Researchers locate the DNA that gives human beings our appearance
Ground-breaking work reprogramming the genome of mice has given researchers a far better understanding of how appearance comes about
Researchers have started to realise how DNA fine-tunes faces. In experiments on mice, they have identified thousands of regions in the genome that act like dimmer switches for the many genes that code for facial features, such as the shape of the skull or size of the nose.
Specific mutations in genes are already known to cause conditions such as cleft lips or palates. But in the latest study, a team of researchers led by Axel Visel of the Lawrence Berkeley National Laboratory in Berkeley, California, wanted to find out how variations seen across the normal range of faces were controlled.
Although each face is unique, the actual differences are relatively subtle. What distinguishes us is the exact size and position of things such as the nose, forehead or lips. Scientists know that our DNA contains instructions on how to build our faces, but until now they have not known exactly how it was accomplished.
Visel's team was particularly interested in the portion of the genome that does not encode for proteins, until recently nicknamed "junk" DNA, but which comprises about 98 per cent of our genomes. In experiments using embryonic tissue from mice, where the structures that make up the face are in active development, Visel's team identified more than 4,300 regions of the genome that regulate the behaviour of the specific genes that code for facial features.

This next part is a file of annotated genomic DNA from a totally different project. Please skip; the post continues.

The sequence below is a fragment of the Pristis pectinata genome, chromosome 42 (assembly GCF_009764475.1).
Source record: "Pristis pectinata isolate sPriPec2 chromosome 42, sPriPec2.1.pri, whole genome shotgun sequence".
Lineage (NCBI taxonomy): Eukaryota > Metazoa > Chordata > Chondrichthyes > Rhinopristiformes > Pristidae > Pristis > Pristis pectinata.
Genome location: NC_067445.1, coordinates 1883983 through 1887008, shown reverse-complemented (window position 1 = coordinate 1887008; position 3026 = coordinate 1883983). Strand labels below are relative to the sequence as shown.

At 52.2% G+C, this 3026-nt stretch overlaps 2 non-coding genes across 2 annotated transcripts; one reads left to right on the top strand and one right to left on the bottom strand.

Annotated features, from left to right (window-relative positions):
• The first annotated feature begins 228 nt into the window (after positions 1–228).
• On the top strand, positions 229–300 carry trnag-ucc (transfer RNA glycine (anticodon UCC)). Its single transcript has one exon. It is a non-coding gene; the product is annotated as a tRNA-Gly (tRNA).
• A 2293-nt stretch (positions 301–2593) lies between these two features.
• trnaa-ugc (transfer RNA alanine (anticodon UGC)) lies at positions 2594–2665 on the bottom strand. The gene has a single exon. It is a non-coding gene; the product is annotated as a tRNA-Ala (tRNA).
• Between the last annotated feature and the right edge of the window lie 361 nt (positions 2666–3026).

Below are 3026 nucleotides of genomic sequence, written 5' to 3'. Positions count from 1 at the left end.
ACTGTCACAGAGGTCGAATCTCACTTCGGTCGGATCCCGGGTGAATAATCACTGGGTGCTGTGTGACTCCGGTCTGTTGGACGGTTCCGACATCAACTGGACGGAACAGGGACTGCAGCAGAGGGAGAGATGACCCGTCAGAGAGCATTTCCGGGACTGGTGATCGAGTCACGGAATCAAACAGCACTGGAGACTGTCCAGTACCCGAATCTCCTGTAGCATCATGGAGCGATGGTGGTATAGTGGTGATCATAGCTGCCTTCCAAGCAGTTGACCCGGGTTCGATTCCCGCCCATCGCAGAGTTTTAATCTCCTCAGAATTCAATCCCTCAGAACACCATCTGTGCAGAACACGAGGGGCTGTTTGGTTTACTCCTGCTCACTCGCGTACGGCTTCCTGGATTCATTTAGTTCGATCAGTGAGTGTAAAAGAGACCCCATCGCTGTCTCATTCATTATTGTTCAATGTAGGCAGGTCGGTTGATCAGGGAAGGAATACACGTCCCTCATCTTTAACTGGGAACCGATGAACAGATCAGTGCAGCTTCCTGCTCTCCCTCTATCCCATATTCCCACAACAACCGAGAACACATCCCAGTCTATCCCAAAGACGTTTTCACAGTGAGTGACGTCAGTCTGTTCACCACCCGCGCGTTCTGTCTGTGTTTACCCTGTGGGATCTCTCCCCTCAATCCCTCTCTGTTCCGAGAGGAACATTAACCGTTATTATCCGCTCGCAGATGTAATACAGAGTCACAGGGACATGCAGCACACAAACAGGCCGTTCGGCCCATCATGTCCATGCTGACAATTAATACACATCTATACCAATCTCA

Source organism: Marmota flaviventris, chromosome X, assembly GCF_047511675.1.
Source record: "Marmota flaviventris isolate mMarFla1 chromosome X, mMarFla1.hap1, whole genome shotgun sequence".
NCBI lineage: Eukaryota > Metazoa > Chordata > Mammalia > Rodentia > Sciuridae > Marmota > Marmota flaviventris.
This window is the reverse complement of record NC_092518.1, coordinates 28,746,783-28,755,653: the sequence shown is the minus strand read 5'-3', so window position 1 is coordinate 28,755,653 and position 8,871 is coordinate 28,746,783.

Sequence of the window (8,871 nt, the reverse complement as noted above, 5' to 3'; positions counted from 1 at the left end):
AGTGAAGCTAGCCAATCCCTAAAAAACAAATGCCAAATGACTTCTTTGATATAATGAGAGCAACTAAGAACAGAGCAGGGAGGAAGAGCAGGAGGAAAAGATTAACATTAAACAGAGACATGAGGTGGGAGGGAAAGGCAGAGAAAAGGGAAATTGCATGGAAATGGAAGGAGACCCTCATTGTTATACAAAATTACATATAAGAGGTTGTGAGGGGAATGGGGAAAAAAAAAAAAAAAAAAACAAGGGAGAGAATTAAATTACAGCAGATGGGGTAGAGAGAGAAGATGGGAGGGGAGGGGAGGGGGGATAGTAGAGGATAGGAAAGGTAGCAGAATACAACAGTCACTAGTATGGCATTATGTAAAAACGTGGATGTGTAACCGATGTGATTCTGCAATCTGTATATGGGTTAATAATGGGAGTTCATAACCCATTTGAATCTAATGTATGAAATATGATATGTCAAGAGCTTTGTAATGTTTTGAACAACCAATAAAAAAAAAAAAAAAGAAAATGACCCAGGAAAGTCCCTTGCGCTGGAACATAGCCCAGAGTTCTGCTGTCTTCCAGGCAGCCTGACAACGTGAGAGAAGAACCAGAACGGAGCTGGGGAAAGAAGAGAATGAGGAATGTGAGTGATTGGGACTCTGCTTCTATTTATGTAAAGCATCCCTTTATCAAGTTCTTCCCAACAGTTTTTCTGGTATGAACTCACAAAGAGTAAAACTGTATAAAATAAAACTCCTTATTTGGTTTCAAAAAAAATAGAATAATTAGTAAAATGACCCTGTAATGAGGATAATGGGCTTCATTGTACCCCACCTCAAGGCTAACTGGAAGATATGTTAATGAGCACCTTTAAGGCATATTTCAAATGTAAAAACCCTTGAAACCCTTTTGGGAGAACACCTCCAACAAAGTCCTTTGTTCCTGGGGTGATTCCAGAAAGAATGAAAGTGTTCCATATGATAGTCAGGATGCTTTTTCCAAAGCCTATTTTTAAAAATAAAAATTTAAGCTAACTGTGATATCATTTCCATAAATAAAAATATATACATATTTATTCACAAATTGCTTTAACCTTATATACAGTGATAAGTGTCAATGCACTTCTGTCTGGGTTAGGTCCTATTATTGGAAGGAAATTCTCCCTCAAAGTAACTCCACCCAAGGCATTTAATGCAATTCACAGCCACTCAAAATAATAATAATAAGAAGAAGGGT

The results of the analysis were published on Thursday in the magazine Science.
These "transcriptional enhancers" tweak the function of hundreds of genes involved in building a face. Some of them switch genes on or off in different parts of the face, others work together to create, for example, the different proportions of a skull, the length of the nose or how much bone there is around the eyes.
"If you think about face development, a gene that is important for both development of the nose and the mouth might have two different enhancers and one of them activates the gene in the nose and the other just in the mouth," Visel said.
In further experiments to test their findings, the scientists genetically engineered mice to lack three of the enhancers they had identified.
Compared with normal mice, the skulls of the modified mice had microscopic, but consistent, changes.
Importantly, all of the modified mice showed only subtle changes in their faces, and there were no harmful results such as cleft lips or palates.
Though the work was done in mice, Visel said that the lessons applied to humans well.
He said that the primary use of this information, beyond basic genetic knowledge, would be as part of a diagnostic tool for clinicians to advise parents if they were likely to pass on particular mutations to their children.